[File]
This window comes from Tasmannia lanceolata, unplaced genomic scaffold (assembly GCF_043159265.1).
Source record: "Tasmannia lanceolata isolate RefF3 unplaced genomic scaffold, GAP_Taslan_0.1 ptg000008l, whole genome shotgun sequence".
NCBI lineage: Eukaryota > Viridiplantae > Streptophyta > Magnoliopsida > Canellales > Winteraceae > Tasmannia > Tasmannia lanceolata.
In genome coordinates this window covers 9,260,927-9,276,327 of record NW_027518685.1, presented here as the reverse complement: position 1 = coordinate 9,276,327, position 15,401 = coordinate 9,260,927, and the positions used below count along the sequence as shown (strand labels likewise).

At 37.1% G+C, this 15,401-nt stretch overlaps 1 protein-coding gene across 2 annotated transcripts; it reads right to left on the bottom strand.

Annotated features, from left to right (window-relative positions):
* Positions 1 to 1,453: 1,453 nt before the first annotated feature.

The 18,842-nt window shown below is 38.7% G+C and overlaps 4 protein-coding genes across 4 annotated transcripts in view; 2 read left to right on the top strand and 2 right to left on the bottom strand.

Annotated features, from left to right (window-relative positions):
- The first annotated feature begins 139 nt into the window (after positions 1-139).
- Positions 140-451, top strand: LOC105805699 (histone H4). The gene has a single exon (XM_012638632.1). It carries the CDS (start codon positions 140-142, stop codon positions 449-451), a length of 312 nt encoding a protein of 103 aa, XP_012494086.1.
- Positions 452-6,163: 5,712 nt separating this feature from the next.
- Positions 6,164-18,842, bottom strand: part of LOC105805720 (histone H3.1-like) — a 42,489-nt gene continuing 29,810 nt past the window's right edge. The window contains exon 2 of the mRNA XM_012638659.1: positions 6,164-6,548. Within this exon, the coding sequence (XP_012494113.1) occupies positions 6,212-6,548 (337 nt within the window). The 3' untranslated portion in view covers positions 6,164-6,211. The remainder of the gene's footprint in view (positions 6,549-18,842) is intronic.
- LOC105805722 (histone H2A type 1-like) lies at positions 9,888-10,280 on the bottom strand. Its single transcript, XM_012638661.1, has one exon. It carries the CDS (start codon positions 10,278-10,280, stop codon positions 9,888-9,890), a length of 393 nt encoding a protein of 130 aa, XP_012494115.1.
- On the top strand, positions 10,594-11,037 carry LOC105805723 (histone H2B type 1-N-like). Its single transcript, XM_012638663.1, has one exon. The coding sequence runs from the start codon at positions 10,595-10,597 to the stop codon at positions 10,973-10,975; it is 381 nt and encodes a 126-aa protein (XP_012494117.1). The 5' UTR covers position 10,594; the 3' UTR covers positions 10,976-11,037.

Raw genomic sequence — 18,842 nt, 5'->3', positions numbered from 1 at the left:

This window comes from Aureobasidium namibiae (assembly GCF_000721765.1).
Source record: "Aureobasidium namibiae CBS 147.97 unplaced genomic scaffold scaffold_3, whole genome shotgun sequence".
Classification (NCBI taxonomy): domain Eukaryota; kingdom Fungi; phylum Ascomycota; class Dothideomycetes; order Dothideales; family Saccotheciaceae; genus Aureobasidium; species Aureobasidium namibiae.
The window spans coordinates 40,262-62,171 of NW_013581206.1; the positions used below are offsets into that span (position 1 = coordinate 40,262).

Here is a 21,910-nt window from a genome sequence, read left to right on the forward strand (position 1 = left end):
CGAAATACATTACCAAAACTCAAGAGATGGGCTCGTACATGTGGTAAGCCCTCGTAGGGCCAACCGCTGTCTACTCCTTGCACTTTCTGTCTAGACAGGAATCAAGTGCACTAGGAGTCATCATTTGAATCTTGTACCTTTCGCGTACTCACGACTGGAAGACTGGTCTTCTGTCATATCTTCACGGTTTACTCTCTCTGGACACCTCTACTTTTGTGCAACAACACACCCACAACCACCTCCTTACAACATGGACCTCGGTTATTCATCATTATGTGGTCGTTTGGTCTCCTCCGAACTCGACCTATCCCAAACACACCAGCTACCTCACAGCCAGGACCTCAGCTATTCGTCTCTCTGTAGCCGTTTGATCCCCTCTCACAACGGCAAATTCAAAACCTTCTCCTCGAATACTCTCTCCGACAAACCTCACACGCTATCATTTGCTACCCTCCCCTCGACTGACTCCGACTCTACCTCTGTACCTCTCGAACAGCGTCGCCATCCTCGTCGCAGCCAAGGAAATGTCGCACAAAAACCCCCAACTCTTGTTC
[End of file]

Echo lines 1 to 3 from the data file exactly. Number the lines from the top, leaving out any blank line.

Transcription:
This window comes from Tasmannia lanceolata, unplaced genomic scaffold (assembly GCF_043159265.1).
Source record: "Tasmannia lanceolata isolate RefF3 unplaced genomic scaffold, GAP_Taslan_0.1 ptg000008l, whole genome shotgun sequence".
NCBI lineage: Eukaryota > Viridiplantae > Streptophyta > Magnoliopsida > Canellales > Winteraceae > Tasmannia > Tasmannia lanceolata.